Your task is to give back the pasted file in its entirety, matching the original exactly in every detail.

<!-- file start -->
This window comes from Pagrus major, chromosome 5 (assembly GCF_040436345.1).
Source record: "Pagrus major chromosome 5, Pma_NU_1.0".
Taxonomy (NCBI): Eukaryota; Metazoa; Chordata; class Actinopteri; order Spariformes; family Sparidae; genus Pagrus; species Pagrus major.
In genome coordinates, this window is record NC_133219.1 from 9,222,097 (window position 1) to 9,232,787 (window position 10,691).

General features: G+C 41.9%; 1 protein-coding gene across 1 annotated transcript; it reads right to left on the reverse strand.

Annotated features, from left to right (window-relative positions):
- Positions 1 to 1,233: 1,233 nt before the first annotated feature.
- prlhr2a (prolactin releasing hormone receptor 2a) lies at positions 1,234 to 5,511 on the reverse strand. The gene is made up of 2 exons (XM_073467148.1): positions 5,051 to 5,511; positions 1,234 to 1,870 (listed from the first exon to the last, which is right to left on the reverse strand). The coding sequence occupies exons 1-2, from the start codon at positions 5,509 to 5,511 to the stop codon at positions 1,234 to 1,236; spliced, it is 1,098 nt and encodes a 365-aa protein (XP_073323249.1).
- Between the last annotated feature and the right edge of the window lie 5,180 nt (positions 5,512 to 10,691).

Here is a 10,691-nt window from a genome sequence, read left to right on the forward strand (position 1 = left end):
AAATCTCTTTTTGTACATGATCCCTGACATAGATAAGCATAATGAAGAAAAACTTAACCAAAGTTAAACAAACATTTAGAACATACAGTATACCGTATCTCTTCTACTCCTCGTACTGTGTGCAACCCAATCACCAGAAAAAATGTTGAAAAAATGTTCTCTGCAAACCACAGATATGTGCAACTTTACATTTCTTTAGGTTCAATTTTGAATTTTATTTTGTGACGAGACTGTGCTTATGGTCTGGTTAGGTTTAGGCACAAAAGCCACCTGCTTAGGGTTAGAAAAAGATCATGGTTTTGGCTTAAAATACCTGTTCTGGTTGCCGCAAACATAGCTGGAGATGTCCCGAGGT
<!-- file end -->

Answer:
This window comes from Pagrus major, chromosome 5 (assembly GCF_040436345.1).
Source record: "Pagrus major chromosome 5, Pma_NU_1.0".
Taxonomy (NCBI): Eukaryota; Metazoa; Chordata; class Actinopteri; order Spariformes; family Sparidae; genus Pagrus; species Pagrus major.
In genome coordinates, this window is record NC_133219.1 from 9,222,097 (window position 1) to 9,232,787 (window position 10,691).

General features: G+C 41.9%; 1 protein-coding gene across 1 annotated transcript; it reads right to left on the reverse strand.

Annotated features, from left to right (window-relative positions):
- Positions 1 to 1,233: 1,233 nt before the first annotated feature.
- prlhr2a (prolactin releasing hormone receptor 2a) lies at positions 1,234 to 5,511 on the reverse strand. The gene is made up of 2 exons (XM_073467148.1): positions 5,051 to 5,511; positions 1,234 to 1,870 (listed from the first exon to the last, which is right to left on the reverse strand). The coding sequence occupies exons 1-2, from the start codon at positions 5,509 to 5,511 to the stop codon at positions 1,234 to 1,236; spliced, it is 1,098 nt and encodes a 365-aa protein (XP_073323249.1).
- Between the last annotated feature and the right edge of the window lie 5,180 nt (positions 5,512 to 10,691).

Here is a 10,691-nt window from a genome sequence, read left to right on the forward strand (position 1 = left end):
AAATCTCTTTTTGTACATGATCCCTGACATAGATAAGCATAATGAAGAAAAACTTAACCAAAGTTAAACAAACATTTAGAACATACAGTATACCGTATCTCTTCTACTCCTCGTACTGTGTGCAACCCAATCACCAGAAAAAATGTTGAAAAAATGTTCTCTGCAAACCACAGATATGTGCAACTTTACATTTCTTTAGGTTCAATTTTGAATTTTATTTTGTGACGAGACTGTGCTTATGGTCTGGTTAGGTTTAGGCACAAAAGCCACCTGCTTAGGGTTAGAAAAAGATCATGGTTTTGGCTTAAAATACCTGTTCTGGTTGCCGCAAACATAGCTGGAGATGTCCCGAGGT